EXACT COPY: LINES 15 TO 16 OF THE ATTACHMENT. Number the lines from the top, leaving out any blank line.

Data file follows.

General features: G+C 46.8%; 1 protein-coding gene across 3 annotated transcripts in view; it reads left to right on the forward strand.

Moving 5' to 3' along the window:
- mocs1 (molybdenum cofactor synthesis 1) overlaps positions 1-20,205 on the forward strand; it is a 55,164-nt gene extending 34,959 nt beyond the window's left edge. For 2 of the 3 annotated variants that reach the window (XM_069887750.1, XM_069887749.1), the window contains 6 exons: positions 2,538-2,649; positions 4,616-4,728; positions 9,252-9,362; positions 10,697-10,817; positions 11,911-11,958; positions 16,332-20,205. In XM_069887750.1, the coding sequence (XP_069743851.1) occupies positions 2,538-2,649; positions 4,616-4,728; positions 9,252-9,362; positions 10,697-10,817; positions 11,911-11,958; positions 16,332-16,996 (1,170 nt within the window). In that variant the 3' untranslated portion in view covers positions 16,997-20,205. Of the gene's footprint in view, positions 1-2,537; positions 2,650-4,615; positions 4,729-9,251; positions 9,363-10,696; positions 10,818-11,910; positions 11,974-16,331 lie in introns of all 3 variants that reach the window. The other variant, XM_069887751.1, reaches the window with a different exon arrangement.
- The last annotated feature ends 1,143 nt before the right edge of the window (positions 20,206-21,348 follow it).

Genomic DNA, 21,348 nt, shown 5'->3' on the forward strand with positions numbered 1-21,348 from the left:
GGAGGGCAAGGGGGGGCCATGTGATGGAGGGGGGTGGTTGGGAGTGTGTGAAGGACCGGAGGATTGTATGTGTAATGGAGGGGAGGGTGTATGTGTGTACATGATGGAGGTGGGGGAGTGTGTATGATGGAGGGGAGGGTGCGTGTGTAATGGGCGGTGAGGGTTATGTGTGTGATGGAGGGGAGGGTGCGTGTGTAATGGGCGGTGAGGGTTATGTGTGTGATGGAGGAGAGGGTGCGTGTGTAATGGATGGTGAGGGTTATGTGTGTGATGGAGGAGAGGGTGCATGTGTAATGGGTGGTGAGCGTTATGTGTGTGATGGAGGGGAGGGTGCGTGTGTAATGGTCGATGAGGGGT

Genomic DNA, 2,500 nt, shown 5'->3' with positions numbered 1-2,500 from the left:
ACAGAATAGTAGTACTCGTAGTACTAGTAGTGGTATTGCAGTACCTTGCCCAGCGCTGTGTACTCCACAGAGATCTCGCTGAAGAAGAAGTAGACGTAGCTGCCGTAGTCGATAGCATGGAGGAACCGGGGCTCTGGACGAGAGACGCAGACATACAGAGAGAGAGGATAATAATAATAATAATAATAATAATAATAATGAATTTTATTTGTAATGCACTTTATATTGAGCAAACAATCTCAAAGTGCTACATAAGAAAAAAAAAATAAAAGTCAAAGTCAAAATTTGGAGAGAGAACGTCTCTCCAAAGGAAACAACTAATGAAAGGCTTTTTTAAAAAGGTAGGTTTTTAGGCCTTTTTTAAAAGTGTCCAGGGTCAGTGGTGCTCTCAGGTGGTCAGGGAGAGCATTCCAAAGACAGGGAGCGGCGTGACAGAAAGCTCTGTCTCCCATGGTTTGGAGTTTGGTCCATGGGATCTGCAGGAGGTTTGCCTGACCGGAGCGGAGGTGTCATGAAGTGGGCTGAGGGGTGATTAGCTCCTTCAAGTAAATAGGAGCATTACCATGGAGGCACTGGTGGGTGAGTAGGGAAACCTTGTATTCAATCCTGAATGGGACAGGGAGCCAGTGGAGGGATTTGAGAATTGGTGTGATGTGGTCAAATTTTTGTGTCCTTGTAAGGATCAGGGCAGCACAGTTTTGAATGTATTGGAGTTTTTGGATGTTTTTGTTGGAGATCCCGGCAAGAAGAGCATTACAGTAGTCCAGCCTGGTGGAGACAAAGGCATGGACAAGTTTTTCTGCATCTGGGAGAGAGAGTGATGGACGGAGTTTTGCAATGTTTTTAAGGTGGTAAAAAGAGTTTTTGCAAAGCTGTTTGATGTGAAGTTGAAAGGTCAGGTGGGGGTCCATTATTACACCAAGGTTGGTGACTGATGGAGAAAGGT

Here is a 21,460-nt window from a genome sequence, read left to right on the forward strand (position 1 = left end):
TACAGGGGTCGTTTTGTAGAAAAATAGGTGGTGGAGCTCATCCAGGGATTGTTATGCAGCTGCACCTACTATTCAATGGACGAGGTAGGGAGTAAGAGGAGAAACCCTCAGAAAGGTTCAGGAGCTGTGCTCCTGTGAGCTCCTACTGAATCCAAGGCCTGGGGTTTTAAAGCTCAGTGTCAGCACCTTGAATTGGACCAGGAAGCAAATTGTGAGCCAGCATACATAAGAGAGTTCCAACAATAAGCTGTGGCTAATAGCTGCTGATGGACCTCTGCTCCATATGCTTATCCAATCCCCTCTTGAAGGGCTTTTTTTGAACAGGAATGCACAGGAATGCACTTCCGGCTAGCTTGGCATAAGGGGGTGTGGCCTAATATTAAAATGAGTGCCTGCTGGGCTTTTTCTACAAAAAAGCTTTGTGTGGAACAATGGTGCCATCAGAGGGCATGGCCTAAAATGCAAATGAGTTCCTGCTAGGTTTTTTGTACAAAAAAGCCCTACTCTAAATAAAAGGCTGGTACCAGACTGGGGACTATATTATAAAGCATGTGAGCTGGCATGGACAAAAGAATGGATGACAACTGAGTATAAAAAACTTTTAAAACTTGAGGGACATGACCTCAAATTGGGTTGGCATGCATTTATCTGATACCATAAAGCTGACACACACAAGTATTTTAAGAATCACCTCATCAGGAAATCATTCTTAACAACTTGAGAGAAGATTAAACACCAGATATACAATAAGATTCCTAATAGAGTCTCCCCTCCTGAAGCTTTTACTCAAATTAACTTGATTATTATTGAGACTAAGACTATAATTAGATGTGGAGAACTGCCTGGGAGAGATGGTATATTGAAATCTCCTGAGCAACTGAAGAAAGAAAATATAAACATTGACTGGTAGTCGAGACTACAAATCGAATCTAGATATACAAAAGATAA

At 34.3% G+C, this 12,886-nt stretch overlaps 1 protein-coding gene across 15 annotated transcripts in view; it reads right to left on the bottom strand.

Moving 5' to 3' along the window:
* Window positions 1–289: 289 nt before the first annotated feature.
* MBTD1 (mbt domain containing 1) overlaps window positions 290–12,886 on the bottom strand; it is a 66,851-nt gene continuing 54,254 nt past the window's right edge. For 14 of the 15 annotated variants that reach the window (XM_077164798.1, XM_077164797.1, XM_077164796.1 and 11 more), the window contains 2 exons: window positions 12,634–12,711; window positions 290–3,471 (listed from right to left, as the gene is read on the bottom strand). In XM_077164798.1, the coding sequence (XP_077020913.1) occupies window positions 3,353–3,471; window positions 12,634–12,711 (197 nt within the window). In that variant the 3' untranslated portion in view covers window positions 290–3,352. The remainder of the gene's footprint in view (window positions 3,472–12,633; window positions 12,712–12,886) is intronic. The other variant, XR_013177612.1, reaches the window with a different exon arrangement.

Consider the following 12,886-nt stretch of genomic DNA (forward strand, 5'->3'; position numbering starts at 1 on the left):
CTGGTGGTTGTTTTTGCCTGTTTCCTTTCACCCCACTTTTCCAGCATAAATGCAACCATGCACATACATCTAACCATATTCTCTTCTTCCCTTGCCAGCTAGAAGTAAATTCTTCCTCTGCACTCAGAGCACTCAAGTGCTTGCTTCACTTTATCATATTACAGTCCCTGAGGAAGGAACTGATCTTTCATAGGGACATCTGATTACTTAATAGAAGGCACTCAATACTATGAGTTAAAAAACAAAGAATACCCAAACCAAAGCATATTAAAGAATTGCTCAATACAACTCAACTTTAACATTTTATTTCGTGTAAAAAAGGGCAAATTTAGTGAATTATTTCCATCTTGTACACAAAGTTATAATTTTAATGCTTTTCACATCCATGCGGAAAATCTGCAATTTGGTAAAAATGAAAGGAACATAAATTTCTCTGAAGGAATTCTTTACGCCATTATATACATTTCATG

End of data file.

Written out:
Consider the following 12,886-nt stretch of genomic DNA (forward strand, 5'->3'; position numbering starts at 1 on the left):
CTGGTGGTTGTTTTTGCCTGTTTCCTTTCACCCCACTTTTCCAGCATAAATGCAACCATGCACATACATCTAACCATATTCTCTTCTTCCCTTGCCAGCTAGAAGTAAATTCTTCCTCTGCACTCAGAGCACTCAAGTGCTTGCTTCACTTTATCATATTACAGTCCCTGAGGAAGGAACTGATCTTTCATAGGGACATCTGATTACTTAATAGAAGGCACTCAATACTATGAGTTAAAAAACAAAGAATACCCAAACCAAAGCATATTAAAGAATTGCTCAATACAACTCAACTTTAACATTTTATTTCGTGTAAAAAAGGGCAAATTTAGTGAATTATTTCCATCTTGTACACAAAGTTATAATTTTAATGCTTTTCACATCCATGCGGAAAATCTGCAATTTGGTAAAAATGAAAGGAACATAAATTTCTCTGAAGGAATTCTTTACGCCATTATATACATTTCATG